Lately, however, "Monday Nitro" and other WCW shows have been losing ground in the ratings to shows produced by the rival World Wrestling Federation. The WWF's "Raw is War" on USA and "Smackdown!" on UPN feature such titillating stunts as female gravy wrestling. Earlier this year, Coca-Cola Co. pulled its sponsorship of the WWF, saying its shows "crossed the lines in terms of content."
"Monday Nitro" is now hot on reclaiming its audience. The show recently hired two new scriptwriters, Vince Russo and Ed Ferrara, who created the outrageous story lines -- faked hangings, "accidental" female frontal nudity -- so popular with WWF viewers. Among their first decisions: making the Nitro Girls more a part of the show.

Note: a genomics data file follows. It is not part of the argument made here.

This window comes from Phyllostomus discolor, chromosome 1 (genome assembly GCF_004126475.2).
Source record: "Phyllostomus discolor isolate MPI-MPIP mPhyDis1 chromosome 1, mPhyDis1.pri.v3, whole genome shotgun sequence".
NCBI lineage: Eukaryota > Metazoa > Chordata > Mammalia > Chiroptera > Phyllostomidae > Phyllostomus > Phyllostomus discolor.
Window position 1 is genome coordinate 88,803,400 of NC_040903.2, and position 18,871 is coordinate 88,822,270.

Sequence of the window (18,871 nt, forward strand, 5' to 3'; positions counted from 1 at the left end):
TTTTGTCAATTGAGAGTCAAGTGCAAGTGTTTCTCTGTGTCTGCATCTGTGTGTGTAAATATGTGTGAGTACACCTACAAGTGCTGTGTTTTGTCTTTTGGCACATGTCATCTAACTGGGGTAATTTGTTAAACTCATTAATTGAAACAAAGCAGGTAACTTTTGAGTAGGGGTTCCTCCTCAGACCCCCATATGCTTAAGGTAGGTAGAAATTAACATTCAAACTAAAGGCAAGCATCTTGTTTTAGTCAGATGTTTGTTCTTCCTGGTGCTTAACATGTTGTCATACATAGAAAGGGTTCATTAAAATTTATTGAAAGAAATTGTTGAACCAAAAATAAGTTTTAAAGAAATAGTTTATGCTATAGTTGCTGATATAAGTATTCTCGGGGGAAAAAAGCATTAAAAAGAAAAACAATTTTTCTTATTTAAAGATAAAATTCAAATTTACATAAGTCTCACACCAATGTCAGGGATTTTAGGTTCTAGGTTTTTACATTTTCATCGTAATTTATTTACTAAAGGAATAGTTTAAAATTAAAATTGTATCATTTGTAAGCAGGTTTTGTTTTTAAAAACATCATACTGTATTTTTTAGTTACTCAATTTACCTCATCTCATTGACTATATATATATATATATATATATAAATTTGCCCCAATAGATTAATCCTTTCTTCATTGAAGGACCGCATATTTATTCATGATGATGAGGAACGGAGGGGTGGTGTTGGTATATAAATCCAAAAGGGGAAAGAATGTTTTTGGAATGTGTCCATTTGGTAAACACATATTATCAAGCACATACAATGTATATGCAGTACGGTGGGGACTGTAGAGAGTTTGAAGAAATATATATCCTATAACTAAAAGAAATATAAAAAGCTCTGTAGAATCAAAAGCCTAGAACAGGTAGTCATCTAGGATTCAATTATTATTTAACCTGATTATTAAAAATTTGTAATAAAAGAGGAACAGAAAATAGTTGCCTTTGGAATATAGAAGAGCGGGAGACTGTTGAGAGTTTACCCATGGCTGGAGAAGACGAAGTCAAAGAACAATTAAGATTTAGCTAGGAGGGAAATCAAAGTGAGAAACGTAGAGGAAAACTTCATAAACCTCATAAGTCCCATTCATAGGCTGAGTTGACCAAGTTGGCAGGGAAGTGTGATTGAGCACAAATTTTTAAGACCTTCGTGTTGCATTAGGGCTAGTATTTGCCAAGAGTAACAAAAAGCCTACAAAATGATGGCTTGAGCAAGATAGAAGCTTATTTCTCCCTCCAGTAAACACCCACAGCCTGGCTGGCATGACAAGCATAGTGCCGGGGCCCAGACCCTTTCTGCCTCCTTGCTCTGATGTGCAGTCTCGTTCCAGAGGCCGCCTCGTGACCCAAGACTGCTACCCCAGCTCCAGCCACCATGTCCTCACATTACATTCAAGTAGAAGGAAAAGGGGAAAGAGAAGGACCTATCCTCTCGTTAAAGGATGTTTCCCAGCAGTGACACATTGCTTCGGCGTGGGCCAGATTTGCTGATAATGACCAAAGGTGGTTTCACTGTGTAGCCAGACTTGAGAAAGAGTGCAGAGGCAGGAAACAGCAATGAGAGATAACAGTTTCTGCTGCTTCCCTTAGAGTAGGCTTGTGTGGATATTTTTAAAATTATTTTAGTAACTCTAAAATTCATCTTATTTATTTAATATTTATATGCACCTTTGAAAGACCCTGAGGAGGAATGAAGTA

"It used to be the Nitro Girls would come out and dance for 30 seconds," Keibler says. "If you changed the channel, you could miss them. Now the girls are getting scripted into the action."
And already -- surprise! -- the Nitro girls are at war.
Try to keep up: The war started when Kimberly Page, the group's founder and a former Playboy bunny, quit the Nitro Girls to avoid being stalked by a psycho wrestler. A power struggle ensued and the babyfaces faced off against the heels. It was three against three, with two girls remaining neutral. Spice, a babyface, fought A.C. Jazz for the title of group leader and won. A.C. Jazz left the group. Tygress, a heel, plotted to usurp Spice's power.
Thrown into this chaos, Keibler's character, Skye, had to make a choice: Was she a good girl or a bad girl? Actually, the writers made the choice.
"I'm a heel," Keibler says, giggling.
So a woman who says she's never had a fight in her life is now pulling hair, shouting and fighting on national TV.
"Stacy's so nice and easygoing. I just can't see her playing a bad guy," Keibler's friend and Ravens cheerleading captain Teri DiFatta agrees. "She must be a good actress."